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Actress Emma Stone arrives on the red carpet for the film La La Land during the 41st Toronto International Film Festival in Toronto on Sept. 12, 2016.MARK BLINCH/Reuters

"How was your TIFF?" Even though the Toronto International Film Festival isn't over until Sunday evening, I've encountered this question so many times over the past 24 hours that it's easy to think of the fest as all but a distant memory. That's because – with the exception of an unusual amount of buzz for the closing-night film The Edge of Seventeen – TIFF is indeed over for the industry. The big films and their stakeholders have come and gone, and are now either on the road to Oscar glory or on the path to becoming historical footnotes. With that in mind, here's a look at how the big seven films of TIFF – all movies that went into Toronto with their own unique expectations – have fared.

La La Land: Damien Chazelle's love letter to Hollywood came into TIFF with more heat than any other film: It infatuated audiences at the Venice Film Festival, where Emma Stone won a best actress award, and continued to wrap North American critics around its lithe little finger in Toronto. Although the knives have already come out from certain corners – unfavourable comparisons to The Artist are the go-to line of attack, though that film hasn't aged nearly as badly as some like to think – the odds are in Chazelle's favour. If the wildly romantic, utterly charming musical doesn't win TIFF's People's Choice Award (itself a harbinger of Academy Award success), then I will eat my hat – after tap-dancing on it a bit, of course.

Arrival: Another Venice selection (which surely must be hurting TIFF, as early overseas reactions blunt Toronto's all-important sense of "discovery"), Denis Villeneuve's sci-fi drama might come out of Toronto a little worse for wear. The film is beautiful and brilliant, but its ending is also just cerebral enough to confuse less-savvy moviegoers who prefer pat endings with their popcorn. Star Amy Adams, playing a linguist tasked with making first contact with an alien race, deserves an Oscar nomination (and, finally, a win) for her subtle, devastating turn, but voters might also support her more brash role in Tom Ford's intolerably loud Nocturnal Animals, which might cancel her out altogether.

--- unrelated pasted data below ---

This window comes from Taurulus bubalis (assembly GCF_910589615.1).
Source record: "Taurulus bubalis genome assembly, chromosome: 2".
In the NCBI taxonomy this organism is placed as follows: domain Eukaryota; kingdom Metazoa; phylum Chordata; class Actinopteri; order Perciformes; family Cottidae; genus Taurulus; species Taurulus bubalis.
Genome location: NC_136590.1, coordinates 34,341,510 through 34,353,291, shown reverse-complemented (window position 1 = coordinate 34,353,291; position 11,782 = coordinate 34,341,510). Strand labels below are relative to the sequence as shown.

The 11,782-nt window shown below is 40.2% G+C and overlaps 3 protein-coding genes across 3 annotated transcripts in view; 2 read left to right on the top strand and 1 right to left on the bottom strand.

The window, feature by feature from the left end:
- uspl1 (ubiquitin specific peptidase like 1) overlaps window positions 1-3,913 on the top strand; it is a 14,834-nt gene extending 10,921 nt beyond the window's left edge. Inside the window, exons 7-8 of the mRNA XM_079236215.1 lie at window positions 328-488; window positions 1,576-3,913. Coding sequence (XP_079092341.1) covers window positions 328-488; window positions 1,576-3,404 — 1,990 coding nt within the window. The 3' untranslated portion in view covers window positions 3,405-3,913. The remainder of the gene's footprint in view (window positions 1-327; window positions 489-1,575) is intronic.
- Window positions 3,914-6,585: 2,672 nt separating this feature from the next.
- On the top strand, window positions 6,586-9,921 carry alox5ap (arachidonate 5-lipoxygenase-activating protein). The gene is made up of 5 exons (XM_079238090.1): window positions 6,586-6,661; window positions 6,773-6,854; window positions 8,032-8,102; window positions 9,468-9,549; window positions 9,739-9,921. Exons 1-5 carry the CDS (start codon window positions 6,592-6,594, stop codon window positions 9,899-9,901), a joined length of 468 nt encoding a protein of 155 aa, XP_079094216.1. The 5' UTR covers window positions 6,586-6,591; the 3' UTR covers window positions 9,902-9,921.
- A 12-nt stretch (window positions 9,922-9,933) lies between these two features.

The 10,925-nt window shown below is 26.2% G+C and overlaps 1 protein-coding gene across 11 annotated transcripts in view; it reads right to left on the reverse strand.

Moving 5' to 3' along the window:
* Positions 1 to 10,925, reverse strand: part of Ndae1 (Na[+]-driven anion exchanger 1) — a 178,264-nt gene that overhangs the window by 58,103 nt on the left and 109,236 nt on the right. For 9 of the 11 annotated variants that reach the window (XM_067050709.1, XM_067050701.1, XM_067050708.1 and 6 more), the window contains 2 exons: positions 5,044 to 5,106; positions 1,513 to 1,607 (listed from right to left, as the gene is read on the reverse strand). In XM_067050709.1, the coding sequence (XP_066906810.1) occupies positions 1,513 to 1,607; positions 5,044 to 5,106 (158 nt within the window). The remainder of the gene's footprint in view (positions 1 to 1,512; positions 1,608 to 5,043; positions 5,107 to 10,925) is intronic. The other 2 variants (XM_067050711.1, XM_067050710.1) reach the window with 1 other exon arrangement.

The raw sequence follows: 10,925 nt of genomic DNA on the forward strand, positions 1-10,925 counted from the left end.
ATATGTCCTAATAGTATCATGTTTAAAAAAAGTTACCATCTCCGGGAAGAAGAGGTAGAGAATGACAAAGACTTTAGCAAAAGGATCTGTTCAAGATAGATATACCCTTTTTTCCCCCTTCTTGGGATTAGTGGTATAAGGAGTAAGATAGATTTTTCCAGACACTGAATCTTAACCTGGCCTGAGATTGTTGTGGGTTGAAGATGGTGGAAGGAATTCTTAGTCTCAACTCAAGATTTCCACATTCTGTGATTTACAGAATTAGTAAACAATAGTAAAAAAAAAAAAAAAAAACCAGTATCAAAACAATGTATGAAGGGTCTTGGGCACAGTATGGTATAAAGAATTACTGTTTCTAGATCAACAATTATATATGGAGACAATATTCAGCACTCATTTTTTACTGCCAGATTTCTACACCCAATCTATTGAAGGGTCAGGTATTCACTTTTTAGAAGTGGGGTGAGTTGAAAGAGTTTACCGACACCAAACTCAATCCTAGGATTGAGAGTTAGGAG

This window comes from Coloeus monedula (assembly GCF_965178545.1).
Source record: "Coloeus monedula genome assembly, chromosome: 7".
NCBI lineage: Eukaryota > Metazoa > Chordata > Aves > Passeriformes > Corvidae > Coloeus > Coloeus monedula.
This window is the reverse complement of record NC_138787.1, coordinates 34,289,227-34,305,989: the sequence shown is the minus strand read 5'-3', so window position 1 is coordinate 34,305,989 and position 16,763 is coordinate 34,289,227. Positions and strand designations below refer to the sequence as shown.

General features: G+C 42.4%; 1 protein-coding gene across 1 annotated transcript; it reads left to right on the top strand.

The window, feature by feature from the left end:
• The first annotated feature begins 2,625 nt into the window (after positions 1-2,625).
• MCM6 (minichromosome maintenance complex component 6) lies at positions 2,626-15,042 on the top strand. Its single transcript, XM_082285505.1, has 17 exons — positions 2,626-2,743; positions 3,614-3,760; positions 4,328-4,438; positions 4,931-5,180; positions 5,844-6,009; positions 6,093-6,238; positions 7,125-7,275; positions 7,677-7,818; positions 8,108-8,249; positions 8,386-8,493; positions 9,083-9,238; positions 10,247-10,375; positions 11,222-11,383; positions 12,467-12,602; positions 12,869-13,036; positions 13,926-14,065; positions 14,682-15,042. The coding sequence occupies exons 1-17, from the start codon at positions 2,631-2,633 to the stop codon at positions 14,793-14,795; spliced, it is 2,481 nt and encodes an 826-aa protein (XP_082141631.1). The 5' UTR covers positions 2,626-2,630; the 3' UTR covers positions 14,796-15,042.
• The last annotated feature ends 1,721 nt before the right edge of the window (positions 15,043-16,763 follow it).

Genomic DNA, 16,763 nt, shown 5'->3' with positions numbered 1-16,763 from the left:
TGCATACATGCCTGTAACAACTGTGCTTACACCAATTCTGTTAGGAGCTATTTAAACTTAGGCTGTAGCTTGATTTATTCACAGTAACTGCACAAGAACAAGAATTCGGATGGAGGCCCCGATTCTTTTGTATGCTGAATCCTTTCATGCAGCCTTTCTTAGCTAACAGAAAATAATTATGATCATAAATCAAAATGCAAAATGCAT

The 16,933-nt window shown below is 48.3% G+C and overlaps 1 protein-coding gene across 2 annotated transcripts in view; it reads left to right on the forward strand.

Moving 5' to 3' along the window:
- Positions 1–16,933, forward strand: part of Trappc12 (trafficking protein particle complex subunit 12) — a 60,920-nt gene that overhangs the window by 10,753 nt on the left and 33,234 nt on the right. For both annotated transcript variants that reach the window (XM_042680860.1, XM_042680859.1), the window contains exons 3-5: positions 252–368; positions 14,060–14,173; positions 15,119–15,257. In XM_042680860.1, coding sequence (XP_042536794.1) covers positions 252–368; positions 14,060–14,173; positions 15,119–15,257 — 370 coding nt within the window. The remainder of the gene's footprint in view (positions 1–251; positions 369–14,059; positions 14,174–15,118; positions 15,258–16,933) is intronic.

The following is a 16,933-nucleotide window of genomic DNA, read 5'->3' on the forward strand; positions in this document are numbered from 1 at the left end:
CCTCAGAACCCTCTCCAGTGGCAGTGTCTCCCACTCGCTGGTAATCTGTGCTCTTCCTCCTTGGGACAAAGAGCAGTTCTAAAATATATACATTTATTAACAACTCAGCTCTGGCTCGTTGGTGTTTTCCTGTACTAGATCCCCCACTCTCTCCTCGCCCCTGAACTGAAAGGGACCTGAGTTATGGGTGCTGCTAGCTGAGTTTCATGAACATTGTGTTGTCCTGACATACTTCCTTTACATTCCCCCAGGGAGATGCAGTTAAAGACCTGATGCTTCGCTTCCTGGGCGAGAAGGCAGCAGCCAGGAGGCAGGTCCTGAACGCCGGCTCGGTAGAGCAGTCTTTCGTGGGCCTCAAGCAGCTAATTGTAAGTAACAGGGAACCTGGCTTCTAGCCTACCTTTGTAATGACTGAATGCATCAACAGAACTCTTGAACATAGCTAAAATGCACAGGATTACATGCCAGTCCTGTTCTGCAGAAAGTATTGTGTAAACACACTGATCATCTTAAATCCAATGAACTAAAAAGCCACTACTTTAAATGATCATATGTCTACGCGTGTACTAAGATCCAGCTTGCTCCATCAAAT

The Birth of a Nation: Eight months ago, Nate Parker's slave-revolt drama was looking like a surefire contender for awards success. Now, after the director-producer-writer-star has been tasked with explaining a past acquittal for sexual assault – and doing a mostly horrible job – the film looks like it may shuffle out of the spotlight. It wouldn't be surprising if studio Fox Searchlight decided to put its weight behind Jackie, its big TIFF acquisition, instead of trying to manage any more Parker-related damage control. And speaking of Jackie ...

Jackie: Pablo Larrain's biopic of Jacqueline Kennedy – focusing on the immediate aftermath of JFK's assassination – is another Venice alum, and carried its overwhelmingly positive word-of-mouth across the Atlantic to Toronto. Fox Searchlight bought it, and immediately gave it a prime Dec. 9 release date, perfect for launching a best-actress campaign for star Natalie Portman.